🇲🇲#Myanmar: One year into the coup, the international community must intensify pressure on the military to stop its campaign of violence on the people of Myanmar and to promptly restore civilian rule – UN Human Rights Chief @mbachelet.https://t.co/1cM5OVzEPv pic.twitter.com/y8JJe1K3yG
— UN Human Rights (@UNHumanRights) January 28, 2022
Heed the call
“I urge governments – in the region and beyond – as well as businesses, to listen to this plea. It is time for an urgent, renewed effort to restore human rights and democracy in Myanmar and ensure that perpetrators of systemic human rights violations and abuses are held to account,” she said.
The human rights chief said she had heard chilling accounts of violations, such as journalists being tortured; factory workers being intimidated, silenced and exploited; and intensified persecution of ethnic and religious minorities, including Rohingya.
Other reports mentioned arbitrary arrests, detentions and sham trials of political opponents; so-called “clearance operations” targeting villagers; and indiscriminate attacks including airstrikes and use of heavy weaponry in populated areas.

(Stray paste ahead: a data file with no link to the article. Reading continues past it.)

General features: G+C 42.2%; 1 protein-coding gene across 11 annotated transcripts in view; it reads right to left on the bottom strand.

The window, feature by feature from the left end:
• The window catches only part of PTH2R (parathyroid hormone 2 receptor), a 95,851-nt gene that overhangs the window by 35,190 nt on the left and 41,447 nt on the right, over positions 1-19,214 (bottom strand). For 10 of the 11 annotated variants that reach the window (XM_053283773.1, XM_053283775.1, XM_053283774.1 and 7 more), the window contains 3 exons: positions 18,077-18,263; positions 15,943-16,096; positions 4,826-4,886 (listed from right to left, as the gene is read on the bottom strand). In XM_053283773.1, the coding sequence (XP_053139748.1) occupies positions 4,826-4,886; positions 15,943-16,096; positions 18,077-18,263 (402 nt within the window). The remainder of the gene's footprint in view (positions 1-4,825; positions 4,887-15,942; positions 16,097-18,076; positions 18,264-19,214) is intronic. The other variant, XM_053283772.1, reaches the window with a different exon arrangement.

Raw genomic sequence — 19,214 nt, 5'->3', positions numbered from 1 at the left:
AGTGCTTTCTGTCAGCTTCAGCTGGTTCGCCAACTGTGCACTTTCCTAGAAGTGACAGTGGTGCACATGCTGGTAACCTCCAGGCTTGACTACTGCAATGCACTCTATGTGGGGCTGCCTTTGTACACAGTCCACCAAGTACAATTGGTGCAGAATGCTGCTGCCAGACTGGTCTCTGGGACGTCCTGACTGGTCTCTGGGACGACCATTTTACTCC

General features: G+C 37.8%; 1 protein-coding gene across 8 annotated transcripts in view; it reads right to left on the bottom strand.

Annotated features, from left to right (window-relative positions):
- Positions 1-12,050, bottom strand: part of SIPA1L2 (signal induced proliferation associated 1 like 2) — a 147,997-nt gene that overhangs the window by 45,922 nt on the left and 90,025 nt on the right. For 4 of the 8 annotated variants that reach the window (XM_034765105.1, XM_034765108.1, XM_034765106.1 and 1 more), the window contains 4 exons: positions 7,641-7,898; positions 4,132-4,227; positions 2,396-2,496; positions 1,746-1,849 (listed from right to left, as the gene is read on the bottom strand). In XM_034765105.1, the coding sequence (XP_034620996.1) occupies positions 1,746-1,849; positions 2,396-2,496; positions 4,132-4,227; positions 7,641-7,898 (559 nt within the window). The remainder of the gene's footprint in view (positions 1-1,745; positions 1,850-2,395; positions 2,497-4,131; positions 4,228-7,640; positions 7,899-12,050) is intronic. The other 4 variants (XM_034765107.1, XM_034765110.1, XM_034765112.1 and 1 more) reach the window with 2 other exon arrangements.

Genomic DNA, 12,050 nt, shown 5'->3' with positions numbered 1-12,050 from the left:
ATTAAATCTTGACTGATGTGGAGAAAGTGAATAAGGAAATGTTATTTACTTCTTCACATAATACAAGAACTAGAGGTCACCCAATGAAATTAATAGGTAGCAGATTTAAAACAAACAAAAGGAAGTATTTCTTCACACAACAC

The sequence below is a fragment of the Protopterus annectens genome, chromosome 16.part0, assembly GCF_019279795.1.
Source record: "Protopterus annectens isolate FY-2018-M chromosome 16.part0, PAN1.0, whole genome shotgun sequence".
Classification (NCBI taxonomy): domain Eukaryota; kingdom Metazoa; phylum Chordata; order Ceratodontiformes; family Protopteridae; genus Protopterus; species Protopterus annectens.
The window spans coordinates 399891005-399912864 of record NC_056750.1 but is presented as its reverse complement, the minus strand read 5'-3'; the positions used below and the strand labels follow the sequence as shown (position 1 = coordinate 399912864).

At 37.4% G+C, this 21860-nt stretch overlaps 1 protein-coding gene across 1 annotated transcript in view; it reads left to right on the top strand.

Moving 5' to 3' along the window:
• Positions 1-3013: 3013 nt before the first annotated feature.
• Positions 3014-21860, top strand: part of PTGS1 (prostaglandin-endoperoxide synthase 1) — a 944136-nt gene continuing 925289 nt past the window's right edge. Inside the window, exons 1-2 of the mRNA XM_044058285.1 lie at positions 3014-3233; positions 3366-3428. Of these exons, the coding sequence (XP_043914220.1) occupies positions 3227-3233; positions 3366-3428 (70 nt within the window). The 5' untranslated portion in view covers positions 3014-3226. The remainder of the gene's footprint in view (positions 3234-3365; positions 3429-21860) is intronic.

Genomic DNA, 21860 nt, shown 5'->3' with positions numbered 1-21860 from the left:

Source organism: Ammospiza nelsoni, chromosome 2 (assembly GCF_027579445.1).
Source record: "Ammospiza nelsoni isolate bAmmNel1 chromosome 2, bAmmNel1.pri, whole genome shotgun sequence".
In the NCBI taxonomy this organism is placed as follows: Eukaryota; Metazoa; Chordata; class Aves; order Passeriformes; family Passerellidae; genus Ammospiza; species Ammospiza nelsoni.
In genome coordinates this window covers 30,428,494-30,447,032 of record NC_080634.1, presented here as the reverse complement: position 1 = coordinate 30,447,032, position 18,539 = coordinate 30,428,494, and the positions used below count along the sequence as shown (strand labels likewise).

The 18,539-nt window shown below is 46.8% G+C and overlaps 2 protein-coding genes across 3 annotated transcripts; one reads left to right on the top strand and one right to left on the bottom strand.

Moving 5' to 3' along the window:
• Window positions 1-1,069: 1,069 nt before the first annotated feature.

Despite this, “courageous human rights defenders and trade unionists continue to protest, to advocate, to document and accumulate the mounting evidence of violations,” she said.
Dissent, detention and death
Since the military takeover last February, security forces in Myanmar have moved to crush dissent, resulting in at least 1,500 deaths: a figure that excludes the thousands killed in armed conflict and violence which have intensified nationwide.
The UN human rights office, OHCHR, has documented gross human rights violations on a practically daily basis, mainly committed by security forces.
Nearly 12,000 people have been arbitrarily detained for voicing their opposition to the military, either in peaceful protests or online. Some 8,792 remain in custody, and at least 290 have died in detention, many likely due to the use of torture.
A detailed report on the human rights situation will be published in March.
Armed clashes have grown in frequency and intensity, affecting every part of the country, OHCHR said.
In areas with the highest intensity of military activity – namely Sagaing region, as well as Chin, Kachin, Kayah and Kayin states – the army has been punishing local communities for their assumed support of armed elements. The Offfice has documented village burnings, including places of worship and medical clinics, as well as mass arrests, summary executions and the use of torture.